NEW DIRECTOR OF WOMEN’S RESOURCE CENTER
In July, Debra Daniels MSW’84 became the new director of the Women’s Resource Center, replacing Kathryn Brooks, who retired after 14 years as director.
Daniels, a licensed clinical social worker, served most recently as director of client services at the Salt Lake City Rape Recovery Center. In 2001, she received the YWCA Outstanding Achievement Award, and in 1993, the Utah Women’s Political Caucus presented her with the Susa Young Gates Award. She has had a long connection with the U, serving as an instructor in the Graduate School of Social Work and a guest instructor for other departments.
“I love the university environment and I am so thrilled to be here,” Daniels says. While she hopes the center will continue its current work of providing services, opportunities, and information to women on campus and promoting women’s needs on campus and in the community, she also wants to broaden the center’s scope.
The center began in 1971 with a small office in the Annex filled with recycled furniture and equipment. Today, the center has a staff of 10 in the Union and offers workshops, counseling and support groups, a library and other resources, (Em)Power@noon lunch discussions, and other events.
“We want people to see us as an avenue, a place that provides access, a conduit for information and support,” says Daniels. “I think there are some unique circumstances that women have. But for many issues—safety issues and issues of rape, for example— it’s not just a woman’s job to talk about them. These are issues that all of us should be interested in.”
In the fall of 2004, eight “Ivory Homes Scholars” will join the U’s incoming class as recipients of a scholarship offered for the first time this coming spring.
The Ivory Homes Scholarships are intended for Hispanic American high school seniors from across the Wasatch Front and for Hispanic American high school graduates who have not yet attended college. The eight $2,000 scholarships will be awarded to students based on their academic record, leadership potential, commitment to community service, involvement in the construction industry, and need. Scholarship recipients will also be eligible for one of two $5,000 scholarships awarded in subsequent years.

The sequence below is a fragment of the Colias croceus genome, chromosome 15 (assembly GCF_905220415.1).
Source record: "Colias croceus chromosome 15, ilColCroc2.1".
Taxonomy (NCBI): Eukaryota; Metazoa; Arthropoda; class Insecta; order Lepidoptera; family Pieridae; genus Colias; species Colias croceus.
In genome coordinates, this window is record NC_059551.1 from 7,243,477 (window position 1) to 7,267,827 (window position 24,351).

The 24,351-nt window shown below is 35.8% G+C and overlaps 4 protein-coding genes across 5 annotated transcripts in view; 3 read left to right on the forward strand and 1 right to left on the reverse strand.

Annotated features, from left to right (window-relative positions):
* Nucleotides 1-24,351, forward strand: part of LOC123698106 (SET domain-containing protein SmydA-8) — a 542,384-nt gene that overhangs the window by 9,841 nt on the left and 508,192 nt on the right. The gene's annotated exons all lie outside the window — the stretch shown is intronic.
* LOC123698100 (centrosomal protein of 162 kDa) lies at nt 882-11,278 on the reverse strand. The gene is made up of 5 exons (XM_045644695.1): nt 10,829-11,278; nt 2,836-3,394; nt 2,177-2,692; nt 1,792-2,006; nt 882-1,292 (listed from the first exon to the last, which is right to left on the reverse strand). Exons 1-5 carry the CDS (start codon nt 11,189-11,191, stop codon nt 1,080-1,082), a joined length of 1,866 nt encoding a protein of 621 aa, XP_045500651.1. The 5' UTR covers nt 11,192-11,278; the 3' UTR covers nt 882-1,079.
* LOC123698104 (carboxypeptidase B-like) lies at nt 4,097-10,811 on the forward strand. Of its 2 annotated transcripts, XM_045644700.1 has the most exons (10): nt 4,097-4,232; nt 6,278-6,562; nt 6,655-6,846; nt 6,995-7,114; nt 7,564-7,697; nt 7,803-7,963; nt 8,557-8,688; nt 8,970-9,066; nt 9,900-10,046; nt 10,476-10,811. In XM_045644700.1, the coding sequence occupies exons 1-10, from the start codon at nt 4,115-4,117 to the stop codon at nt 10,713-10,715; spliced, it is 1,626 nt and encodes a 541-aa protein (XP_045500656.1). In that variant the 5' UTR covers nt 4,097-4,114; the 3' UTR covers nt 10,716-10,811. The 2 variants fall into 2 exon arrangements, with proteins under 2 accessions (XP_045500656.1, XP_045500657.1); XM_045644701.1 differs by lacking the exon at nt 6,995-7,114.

The scholarships are provided by Ivory Homes as a way of thanking the many Hispanic Americans working in Utah’s construction industry.
Applications are available at the Utah Hispanic Chamber of Commerce and from high school counselors along the Wasatch Front, and are due Feb. 1, 2004. For more information, contact Hugh Brown MS’75 EdD’83 at (801) 585-1951.
WEAPONS POLICY UPHELD
In an Aug. 29 ruling, Judge Robert Hilder BS’81 JD’84 of the Third District Court upheld the University’s policy of banning concealed weapons on campus.
The state court’s decision was in response to the U’s “friendly lawsuit” against Attorney General Mark Shurtleff JD’85. Shurtleff had issued a legal opinion in 2002 that the University’s policy prohibiting firearms violated state law. The U argued in federal court that the First and Fourteenth Amendments to the U.S. Constitution protect its right to ban firearms, but a federal district court declined to rule on the constitutional questions until the state court ruled on state law.